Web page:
Here’s one for the “why didn’t we figure this out sooner” file, or maybe the “gee – those of us air-breathers really are different from our gilled cousins!” You see, for years one of the primary methods of determining the ability of a chemical to accumulate in living creatures was to study the accumulation (or bioaccumulation) of the chemical in fish. The model is based on the idea that fat-loving chemicals, which includes most bioaccumulative chemicals, are essentially absorbed from the surrounding water by fish, or, more or less technically, by “swimming bags of lipid.” Those that are not rapidly metabolized are retained in the fat, allowing not only for accumulation in our little fish, but also for the proverbial big fish that eats the little fish all the way up the food chain to polar bears, bald eagles and homo sapiens. Some infamous lipid-loving chemicals that we all know and fear include certain PCBs, dioxins, and DDTs.
Most governments, including the
Great! No more bioaccumlative chemicals climbing up the food chain. Problem solved. Or is it? A recent report by Barry Kelly, Frank Gobas and others, published in Science (Volume 317, pages 236-239) suggests that our current method for evaluating bioaccumulation may miss – and in a big way. According the study, some chemicals that don’t accumulate in fish, or chemicals that might pass the “swimming lipid bag” test with flying colors, can accumulate land mammals and marine mammals.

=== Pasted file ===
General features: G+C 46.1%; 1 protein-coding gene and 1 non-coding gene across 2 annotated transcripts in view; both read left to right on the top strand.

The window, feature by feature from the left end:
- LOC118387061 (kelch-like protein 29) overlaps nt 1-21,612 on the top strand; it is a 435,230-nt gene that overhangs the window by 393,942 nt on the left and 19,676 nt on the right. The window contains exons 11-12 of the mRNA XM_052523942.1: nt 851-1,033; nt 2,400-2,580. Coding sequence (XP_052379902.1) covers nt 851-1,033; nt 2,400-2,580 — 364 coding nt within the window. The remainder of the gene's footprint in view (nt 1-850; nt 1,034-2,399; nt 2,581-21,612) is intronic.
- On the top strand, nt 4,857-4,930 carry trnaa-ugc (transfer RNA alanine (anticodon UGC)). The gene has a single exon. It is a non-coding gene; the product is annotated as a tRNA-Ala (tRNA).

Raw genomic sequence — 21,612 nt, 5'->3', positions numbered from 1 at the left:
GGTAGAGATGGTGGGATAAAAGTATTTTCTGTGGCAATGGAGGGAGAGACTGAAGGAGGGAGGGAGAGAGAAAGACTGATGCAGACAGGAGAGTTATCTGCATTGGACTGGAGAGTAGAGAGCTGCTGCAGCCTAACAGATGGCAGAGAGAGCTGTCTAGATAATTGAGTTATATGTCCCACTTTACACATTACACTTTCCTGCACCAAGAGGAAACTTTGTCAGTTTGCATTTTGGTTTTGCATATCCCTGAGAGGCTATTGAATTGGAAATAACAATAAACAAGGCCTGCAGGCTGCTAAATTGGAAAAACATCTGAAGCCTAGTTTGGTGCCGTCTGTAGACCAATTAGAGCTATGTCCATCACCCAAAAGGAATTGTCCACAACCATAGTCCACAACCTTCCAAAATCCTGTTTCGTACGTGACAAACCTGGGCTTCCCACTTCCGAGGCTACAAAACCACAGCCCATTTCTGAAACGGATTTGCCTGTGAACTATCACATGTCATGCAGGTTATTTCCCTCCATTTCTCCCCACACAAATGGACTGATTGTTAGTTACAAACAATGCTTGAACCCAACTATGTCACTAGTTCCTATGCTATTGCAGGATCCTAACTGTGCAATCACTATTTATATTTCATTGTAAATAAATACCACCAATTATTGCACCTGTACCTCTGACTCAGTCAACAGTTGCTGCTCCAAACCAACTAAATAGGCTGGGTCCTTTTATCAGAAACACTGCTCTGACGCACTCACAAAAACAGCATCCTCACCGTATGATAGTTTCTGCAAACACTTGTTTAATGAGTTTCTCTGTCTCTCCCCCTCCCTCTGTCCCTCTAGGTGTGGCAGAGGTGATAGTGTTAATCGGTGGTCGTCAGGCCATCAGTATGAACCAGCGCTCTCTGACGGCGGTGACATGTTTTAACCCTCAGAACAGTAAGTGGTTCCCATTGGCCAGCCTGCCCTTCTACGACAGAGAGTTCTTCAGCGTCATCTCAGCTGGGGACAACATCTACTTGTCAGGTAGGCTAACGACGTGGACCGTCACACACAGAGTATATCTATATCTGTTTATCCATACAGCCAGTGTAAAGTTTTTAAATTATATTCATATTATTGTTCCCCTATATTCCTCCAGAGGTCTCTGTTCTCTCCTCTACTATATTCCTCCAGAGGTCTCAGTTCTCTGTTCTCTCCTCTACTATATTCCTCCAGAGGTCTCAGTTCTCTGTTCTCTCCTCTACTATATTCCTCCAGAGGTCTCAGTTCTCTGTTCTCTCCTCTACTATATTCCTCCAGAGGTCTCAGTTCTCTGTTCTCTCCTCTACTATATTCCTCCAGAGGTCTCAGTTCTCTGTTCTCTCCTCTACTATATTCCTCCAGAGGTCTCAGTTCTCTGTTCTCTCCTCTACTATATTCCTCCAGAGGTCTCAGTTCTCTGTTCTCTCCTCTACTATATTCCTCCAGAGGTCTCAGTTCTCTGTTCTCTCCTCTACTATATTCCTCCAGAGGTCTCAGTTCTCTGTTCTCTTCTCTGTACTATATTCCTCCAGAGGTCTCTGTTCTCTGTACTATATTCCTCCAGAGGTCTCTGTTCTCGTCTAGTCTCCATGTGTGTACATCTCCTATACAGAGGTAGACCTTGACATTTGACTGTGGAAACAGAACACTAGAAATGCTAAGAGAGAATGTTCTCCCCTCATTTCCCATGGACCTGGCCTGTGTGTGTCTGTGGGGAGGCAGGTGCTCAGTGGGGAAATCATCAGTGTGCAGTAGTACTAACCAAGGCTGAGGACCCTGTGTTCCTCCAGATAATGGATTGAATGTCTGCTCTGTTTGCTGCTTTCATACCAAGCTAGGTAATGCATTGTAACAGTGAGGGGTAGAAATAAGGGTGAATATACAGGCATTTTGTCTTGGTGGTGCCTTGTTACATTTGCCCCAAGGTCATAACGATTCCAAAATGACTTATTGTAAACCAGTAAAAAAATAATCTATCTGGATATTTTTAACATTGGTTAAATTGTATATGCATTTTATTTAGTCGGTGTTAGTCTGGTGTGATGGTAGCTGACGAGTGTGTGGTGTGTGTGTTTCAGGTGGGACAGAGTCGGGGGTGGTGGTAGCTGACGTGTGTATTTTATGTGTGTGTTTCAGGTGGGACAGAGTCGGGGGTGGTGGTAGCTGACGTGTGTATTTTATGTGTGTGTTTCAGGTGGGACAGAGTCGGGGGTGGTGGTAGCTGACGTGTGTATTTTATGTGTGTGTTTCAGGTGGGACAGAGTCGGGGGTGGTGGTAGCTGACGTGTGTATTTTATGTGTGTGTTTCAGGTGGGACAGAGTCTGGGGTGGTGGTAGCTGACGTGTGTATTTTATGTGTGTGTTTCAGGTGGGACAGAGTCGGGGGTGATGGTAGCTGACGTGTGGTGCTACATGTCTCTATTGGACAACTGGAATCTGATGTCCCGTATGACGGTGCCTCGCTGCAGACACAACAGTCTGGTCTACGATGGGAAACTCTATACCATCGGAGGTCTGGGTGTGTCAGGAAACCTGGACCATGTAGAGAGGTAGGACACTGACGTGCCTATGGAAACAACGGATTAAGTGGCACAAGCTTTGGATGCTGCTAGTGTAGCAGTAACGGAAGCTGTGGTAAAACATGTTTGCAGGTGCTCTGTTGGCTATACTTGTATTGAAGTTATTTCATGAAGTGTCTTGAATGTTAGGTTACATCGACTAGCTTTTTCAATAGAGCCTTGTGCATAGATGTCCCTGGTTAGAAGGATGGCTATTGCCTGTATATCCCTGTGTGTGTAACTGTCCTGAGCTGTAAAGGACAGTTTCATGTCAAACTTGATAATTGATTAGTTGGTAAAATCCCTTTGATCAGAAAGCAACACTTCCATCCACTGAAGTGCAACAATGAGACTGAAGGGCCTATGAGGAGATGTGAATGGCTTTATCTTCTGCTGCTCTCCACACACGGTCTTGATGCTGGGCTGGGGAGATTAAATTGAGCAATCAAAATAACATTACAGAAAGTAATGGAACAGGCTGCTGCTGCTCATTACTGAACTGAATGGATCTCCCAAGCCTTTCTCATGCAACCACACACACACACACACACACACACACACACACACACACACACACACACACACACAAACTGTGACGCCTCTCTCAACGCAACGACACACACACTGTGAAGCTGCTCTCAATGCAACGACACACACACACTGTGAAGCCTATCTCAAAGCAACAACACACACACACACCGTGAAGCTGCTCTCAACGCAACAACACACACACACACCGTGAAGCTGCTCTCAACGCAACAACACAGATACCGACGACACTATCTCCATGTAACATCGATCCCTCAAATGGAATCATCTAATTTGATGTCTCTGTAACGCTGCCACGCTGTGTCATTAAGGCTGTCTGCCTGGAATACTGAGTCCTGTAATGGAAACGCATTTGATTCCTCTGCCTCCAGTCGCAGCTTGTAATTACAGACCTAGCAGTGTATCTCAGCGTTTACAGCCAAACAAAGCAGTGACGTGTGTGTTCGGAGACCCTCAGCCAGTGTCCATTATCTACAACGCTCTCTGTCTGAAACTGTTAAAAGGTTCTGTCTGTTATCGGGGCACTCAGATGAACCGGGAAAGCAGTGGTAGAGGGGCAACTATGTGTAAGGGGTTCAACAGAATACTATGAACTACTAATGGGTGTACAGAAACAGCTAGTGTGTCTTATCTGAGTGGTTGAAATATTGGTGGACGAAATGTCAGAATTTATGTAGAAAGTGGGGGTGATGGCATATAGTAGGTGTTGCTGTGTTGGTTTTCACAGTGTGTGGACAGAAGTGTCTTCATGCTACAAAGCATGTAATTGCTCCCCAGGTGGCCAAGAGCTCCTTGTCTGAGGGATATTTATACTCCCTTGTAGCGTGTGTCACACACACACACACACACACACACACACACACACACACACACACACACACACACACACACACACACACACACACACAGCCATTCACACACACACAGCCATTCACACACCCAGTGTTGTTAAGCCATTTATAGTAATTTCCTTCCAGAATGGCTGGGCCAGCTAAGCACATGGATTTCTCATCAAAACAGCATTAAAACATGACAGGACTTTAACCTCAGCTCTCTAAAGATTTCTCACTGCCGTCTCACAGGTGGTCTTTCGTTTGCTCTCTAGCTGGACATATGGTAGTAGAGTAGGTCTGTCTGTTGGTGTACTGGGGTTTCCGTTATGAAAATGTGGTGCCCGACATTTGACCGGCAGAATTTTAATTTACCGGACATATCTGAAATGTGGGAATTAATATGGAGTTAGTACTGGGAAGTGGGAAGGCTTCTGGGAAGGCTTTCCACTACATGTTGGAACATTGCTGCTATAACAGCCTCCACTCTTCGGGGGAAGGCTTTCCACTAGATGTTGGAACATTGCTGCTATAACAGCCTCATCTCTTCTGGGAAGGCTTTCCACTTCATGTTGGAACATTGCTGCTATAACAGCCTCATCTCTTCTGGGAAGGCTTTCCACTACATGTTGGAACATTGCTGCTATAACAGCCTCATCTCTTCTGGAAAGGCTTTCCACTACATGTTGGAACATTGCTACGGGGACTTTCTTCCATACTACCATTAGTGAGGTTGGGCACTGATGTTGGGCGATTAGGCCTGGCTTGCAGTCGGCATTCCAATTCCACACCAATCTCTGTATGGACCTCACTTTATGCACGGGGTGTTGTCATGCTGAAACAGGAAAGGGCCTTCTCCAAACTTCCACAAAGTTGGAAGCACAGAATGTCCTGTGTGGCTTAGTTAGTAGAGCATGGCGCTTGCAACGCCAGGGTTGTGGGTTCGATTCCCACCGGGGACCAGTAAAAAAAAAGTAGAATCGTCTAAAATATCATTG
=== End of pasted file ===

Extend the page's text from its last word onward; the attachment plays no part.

What’s the difference? After all fat is fat – be it a swimming or walking bag of lipid (which I must admit sometimes I’ve felt myself as I struggle to squeeze into my favorite jeans at the end of the summer.) Turns out, as with anything, there’s more to bioaccumulation than hanging out in fat. Living organisms are dynamic creatures, and most things that enter the body have the potential to be metabolized and/or excreted. Even chemicals that hide out in fat can be eliminated given enough time. But what’s different between fish and polar bears or fish and humans (among other things) is that according to Kelly and others, “…air-breathing organisms in this analysis exhibit higher [biomagnification factors] than those in water-respiring organisms because of their greater ability to absorb and digest their diet, which is related to differences in digestive tract physiology and body temperature.” Additionally, note the author, air-breathers may be less efficient when it comes to eliminating certain chemicals from their bodies than water-respirers.
Go figure. This is where, as a toxicologist who bought into the “bag of lipid” model years ago without question, now wonders – what was I thinking? Chemicals that might pass (and have passed) the fish bioaccumulation test, wouldn't pass a mammalian test, according to the authors who note that these chemicals, “representing a third of organic chemicals in commercial use, constitute an unidentified class of potentially bioaccumulative substances that require regulatory assessment to prevent possible ecosystem and human-health consequences.”Time once again, to reconsider how we evaluate and regulate, and release chemicals into our environment.